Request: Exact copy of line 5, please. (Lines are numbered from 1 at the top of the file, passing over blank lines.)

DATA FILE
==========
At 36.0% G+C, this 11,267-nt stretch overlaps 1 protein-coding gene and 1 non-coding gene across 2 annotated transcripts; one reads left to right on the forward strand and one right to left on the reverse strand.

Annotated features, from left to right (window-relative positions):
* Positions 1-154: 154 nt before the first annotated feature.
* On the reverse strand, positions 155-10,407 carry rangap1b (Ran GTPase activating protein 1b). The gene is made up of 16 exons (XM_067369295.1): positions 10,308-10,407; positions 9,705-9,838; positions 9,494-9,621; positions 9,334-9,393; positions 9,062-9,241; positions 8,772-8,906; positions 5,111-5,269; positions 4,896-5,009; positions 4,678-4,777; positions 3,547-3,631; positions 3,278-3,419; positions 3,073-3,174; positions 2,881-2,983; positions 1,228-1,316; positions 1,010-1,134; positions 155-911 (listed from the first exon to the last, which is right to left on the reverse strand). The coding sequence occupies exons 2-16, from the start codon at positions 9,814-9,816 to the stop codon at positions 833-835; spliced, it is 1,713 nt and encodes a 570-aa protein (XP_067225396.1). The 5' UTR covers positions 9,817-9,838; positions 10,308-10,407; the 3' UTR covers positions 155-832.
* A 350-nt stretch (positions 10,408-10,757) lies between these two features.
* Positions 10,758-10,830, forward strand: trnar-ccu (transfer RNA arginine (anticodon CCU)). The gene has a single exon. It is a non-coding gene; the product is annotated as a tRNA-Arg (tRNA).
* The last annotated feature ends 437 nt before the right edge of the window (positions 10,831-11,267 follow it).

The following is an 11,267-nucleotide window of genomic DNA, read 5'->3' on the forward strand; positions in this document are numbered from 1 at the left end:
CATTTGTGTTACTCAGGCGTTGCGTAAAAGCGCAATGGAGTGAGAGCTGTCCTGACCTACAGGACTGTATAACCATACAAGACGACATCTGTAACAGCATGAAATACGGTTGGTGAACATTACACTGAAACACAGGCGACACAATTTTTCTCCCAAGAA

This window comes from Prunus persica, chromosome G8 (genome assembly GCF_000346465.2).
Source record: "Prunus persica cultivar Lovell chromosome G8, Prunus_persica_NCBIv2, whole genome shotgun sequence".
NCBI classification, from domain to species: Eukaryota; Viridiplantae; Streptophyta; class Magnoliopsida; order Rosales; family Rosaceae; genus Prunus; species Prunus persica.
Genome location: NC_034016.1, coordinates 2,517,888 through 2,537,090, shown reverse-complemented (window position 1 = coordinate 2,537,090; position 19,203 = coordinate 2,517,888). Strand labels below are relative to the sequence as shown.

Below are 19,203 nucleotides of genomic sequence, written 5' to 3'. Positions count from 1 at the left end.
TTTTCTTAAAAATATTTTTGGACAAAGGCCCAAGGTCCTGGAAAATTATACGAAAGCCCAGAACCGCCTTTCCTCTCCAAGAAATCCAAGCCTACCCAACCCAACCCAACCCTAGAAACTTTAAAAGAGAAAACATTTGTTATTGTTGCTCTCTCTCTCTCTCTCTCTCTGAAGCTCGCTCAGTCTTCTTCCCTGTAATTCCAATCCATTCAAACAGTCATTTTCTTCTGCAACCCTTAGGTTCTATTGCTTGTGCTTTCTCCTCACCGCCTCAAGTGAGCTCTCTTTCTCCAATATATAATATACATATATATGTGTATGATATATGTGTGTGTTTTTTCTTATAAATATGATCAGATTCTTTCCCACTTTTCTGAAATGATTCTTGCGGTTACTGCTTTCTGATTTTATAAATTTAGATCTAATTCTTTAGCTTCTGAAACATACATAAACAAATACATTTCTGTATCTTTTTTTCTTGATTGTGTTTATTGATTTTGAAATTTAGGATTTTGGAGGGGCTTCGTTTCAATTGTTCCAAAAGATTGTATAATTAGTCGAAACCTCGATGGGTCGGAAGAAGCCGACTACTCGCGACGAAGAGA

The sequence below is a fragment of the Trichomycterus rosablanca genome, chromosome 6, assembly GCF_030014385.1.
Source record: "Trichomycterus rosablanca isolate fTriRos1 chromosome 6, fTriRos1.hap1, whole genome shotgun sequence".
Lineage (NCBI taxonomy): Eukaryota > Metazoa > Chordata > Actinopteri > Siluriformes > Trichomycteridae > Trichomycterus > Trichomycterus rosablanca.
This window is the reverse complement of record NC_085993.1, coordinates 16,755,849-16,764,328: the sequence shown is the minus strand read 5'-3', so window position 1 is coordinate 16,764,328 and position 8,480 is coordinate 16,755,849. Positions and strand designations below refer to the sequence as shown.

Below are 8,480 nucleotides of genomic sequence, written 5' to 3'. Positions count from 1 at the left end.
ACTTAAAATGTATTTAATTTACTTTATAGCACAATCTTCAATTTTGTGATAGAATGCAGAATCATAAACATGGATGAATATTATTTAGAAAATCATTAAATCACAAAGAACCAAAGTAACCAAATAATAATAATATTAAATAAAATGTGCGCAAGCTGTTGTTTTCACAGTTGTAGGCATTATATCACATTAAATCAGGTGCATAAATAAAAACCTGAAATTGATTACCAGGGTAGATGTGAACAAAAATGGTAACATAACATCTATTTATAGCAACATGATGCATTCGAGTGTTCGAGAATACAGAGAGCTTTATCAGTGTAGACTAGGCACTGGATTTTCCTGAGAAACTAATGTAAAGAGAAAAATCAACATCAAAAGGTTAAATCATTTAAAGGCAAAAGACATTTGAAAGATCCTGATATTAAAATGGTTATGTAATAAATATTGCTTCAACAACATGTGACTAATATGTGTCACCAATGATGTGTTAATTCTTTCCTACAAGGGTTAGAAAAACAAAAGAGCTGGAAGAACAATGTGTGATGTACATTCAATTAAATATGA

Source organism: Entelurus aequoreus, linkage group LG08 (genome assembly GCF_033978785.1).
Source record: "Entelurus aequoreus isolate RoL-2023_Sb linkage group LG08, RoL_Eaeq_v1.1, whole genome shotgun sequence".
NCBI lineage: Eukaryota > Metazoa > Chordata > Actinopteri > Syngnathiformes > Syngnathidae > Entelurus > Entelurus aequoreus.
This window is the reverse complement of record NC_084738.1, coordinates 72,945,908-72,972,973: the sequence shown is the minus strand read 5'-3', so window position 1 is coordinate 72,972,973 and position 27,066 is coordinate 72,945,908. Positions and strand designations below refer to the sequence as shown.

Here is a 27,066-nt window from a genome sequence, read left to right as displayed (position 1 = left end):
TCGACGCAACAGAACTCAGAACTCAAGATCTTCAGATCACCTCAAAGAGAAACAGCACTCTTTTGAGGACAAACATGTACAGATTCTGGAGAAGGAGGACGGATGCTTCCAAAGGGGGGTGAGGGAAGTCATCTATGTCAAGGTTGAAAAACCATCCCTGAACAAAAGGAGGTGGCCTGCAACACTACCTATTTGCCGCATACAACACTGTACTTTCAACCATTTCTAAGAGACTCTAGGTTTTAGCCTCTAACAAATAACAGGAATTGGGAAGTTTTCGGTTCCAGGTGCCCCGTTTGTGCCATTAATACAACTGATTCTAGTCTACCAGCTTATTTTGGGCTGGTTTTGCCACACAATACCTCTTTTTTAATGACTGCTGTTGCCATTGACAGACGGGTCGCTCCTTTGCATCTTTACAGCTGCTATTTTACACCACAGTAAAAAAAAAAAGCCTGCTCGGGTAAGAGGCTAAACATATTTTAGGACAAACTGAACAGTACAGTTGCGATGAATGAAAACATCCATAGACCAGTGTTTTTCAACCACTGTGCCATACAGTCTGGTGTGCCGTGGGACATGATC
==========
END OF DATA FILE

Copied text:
* A 350-nt stretch (positions 10,408-10,757) lies between these two features.